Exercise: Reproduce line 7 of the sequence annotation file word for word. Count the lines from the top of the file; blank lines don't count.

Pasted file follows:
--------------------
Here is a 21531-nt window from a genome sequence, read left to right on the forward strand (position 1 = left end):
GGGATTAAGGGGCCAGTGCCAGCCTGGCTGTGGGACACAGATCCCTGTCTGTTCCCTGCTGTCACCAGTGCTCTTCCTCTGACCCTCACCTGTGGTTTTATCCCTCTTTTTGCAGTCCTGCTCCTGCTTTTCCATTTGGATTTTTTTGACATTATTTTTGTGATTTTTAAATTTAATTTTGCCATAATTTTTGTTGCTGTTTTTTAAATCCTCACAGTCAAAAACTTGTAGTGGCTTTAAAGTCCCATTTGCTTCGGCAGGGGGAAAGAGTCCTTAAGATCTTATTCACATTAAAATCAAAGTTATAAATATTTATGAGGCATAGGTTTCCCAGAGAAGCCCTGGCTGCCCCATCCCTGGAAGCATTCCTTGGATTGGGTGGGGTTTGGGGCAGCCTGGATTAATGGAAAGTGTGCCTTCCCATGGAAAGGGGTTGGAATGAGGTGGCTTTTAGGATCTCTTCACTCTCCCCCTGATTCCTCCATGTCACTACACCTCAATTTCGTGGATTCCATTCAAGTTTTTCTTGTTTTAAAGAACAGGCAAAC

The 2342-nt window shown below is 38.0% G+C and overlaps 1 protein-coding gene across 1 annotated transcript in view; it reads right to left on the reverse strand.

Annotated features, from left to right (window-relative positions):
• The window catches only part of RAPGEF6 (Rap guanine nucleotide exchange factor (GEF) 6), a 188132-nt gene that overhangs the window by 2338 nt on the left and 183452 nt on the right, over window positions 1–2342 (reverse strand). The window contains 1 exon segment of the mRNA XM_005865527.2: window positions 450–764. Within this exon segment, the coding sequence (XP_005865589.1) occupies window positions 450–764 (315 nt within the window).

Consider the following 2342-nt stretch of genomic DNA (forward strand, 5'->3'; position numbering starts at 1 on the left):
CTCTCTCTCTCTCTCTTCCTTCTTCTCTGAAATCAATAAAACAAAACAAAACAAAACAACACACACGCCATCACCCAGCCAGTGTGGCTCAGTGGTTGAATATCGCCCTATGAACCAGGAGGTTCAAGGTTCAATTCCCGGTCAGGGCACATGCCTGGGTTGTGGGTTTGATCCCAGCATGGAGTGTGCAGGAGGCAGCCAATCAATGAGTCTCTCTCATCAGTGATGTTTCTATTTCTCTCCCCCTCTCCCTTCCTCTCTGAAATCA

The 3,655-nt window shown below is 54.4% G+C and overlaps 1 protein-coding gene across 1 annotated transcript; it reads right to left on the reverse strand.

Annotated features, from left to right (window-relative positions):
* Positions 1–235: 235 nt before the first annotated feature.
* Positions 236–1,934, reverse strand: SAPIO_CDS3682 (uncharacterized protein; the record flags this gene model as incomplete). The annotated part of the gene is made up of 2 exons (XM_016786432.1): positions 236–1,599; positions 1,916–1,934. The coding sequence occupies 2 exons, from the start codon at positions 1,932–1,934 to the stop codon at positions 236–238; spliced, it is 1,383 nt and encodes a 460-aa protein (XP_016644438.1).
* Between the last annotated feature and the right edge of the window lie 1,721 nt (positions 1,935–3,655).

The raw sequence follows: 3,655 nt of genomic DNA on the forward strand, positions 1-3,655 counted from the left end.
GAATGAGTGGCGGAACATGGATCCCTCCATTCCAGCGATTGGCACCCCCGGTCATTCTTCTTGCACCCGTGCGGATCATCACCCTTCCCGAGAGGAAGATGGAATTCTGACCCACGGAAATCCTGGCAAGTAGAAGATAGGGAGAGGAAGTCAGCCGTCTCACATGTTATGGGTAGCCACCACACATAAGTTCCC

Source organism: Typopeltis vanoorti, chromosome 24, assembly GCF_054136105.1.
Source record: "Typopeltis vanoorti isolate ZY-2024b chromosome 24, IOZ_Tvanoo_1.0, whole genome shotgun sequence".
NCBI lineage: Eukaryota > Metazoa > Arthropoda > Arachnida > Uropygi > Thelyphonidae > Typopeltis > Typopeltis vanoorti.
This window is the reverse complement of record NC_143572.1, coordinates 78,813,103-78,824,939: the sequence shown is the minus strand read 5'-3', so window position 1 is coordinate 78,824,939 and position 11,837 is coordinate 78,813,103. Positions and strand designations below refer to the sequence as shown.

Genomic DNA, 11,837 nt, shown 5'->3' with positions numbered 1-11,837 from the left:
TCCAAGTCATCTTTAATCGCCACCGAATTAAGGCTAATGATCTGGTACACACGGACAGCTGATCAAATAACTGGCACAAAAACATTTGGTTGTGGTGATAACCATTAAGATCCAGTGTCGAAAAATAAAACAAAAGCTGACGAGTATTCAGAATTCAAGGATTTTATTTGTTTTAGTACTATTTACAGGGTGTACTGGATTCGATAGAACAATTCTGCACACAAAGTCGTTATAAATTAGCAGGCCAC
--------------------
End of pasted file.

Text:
CTCTCTCTCTCTCTCTTCCTTCTTCTCTGAAATCAATAAAACAAAACAAAACAAAACAACACACACGCCATCACCCAGCCAGTGTGGCTCAGTGGTTGAATATCGCCCTATGAACCAGGAGGTTCAAGGTTCAATTCCCGGTCAGGGCACATGCCTGGGTTGTGGGTTTGATCCCAGCATGGAGTGTGCAGGAGGCAGCCAATCAATGAGTCTCTCTCATCAGTGATGTTTCTATTTCTCTCCCCCTCTCCCTTCCTCTCTGAAATCA